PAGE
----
It is a further object of the present invention to provide a new wheelbarrow braking system which may be easily and efficiently mounted onto both single wheel wheelbarrows and double wheel wheelbarrows.
It is another object of the present invention to provide a new wheelbarrow braking system that is effective to facilitating braking of a conventional wheelbarrow while transporting heavy loads on hills and uneven surfaces.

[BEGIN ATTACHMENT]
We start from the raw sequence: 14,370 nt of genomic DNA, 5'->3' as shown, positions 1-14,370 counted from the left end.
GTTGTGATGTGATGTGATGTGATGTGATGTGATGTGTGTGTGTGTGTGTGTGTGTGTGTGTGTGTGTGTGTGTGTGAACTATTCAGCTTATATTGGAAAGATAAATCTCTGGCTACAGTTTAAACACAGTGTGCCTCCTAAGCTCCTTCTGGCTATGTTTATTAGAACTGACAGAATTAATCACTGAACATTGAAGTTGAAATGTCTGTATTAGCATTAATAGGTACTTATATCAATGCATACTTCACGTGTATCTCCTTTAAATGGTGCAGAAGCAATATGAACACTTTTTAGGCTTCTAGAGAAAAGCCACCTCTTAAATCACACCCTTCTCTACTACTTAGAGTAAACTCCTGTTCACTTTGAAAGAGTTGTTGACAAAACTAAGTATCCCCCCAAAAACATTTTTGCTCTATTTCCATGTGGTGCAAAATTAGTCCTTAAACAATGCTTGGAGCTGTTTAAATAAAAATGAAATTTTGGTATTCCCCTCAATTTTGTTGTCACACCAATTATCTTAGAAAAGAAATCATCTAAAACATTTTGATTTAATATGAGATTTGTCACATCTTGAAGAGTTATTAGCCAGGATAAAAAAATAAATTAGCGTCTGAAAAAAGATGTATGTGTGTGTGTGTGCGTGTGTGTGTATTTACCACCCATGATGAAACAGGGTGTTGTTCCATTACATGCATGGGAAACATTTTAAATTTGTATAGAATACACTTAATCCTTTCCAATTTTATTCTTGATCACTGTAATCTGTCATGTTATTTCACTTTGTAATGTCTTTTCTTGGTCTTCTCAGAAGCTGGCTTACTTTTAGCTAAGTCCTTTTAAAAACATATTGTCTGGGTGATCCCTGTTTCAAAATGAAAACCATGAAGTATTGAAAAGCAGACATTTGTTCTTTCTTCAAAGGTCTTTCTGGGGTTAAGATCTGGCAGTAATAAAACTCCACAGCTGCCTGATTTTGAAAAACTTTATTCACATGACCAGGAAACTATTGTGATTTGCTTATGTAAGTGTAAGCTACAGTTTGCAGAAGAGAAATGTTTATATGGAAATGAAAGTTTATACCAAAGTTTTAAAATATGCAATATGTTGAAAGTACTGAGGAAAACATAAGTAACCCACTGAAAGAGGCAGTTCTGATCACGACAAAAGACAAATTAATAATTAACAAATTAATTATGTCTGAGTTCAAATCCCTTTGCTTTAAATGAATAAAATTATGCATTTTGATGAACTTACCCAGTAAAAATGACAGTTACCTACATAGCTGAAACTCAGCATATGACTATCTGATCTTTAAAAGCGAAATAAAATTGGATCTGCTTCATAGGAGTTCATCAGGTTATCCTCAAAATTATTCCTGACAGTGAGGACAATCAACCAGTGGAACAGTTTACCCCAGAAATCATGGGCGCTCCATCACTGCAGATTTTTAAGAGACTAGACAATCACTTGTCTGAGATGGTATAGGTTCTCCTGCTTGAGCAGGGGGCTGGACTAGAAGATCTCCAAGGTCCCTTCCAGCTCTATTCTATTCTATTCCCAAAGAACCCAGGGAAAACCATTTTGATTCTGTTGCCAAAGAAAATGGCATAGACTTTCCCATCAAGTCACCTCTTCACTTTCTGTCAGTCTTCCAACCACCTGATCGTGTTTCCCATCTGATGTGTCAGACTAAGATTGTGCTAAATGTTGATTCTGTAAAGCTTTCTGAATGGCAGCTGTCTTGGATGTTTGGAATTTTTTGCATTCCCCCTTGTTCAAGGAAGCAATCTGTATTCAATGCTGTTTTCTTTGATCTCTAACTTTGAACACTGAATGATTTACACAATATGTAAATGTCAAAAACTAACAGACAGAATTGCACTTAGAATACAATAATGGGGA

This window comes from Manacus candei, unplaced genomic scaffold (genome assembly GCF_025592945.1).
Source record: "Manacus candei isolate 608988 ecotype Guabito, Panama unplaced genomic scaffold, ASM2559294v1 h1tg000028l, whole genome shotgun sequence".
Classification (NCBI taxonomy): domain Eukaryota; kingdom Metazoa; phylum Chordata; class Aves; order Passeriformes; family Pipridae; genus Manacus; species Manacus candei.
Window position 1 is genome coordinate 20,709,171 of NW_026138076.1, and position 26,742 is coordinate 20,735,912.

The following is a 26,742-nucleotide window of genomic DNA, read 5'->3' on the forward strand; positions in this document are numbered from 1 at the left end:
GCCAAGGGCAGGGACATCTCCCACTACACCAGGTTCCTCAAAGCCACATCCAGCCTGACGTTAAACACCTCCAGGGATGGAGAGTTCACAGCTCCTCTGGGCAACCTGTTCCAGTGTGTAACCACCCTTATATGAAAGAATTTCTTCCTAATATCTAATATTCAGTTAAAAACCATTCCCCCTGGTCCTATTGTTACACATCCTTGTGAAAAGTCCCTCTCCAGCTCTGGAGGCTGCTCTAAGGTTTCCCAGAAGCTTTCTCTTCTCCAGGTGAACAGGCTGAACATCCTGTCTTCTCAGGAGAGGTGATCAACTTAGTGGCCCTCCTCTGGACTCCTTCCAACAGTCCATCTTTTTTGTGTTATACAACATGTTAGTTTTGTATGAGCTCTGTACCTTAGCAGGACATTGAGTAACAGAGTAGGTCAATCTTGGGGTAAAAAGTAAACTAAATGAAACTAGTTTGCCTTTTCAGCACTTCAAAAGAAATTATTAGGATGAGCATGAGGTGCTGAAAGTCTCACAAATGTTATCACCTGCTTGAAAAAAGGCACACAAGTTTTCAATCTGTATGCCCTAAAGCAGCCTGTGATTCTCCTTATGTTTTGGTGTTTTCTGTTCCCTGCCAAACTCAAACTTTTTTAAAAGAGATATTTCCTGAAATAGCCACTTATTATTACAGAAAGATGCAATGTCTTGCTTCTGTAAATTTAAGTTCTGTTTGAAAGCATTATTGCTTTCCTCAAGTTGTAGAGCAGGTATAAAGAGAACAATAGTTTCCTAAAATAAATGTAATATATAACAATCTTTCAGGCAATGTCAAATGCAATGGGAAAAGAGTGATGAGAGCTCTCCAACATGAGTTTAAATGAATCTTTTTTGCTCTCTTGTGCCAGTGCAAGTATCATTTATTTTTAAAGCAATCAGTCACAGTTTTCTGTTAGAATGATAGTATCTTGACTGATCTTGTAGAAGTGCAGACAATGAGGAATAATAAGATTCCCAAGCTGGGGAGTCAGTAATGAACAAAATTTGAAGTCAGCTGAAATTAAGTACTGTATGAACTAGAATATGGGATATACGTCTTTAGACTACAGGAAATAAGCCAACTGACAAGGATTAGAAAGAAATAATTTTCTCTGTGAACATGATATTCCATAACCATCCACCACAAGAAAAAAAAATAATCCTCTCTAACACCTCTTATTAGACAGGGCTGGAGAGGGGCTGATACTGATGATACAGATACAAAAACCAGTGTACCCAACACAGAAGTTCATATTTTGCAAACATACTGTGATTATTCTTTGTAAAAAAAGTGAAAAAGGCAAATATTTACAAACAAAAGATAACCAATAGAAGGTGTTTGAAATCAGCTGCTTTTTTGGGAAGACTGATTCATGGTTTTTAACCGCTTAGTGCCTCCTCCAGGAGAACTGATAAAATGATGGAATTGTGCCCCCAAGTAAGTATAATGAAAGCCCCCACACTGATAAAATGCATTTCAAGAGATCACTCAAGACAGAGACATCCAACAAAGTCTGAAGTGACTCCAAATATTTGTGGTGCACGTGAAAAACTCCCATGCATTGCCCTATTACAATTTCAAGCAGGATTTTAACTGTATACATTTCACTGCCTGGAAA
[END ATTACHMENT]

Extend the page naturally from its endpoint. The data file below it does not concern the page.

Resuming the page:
A typical wheelbarrow to which the invention applies has two handles and a wheel assembly near a forward end of the two handles. The wheel assembly includes an axle, and at least one wheel mounted on the axle, and axle mounting brackets mounted to the handles and holding the axle. The wheelbarrow disk brake assembly has a mounting bracket having two spaced apart arms mounted to one wheelbarrow handle; and a caliper bracket having an axle hole for receiving the axle and thereby mounting the caliper bracket to the axle. The caliper bracket has one or more support arms extending away from the axle. In one embodiment, the mounting bracket and the caliper bracket are separate parts, and the caliper bracket is received between the spaced apart arms of the mounting bracket and held in a desired orientation, preferably with the support arms extending upwardly. In another embodiment the caliper bracket and the mounting bracket are combined in a single integral part, with the mounting bracket arms extending laterally from the caliper bracket.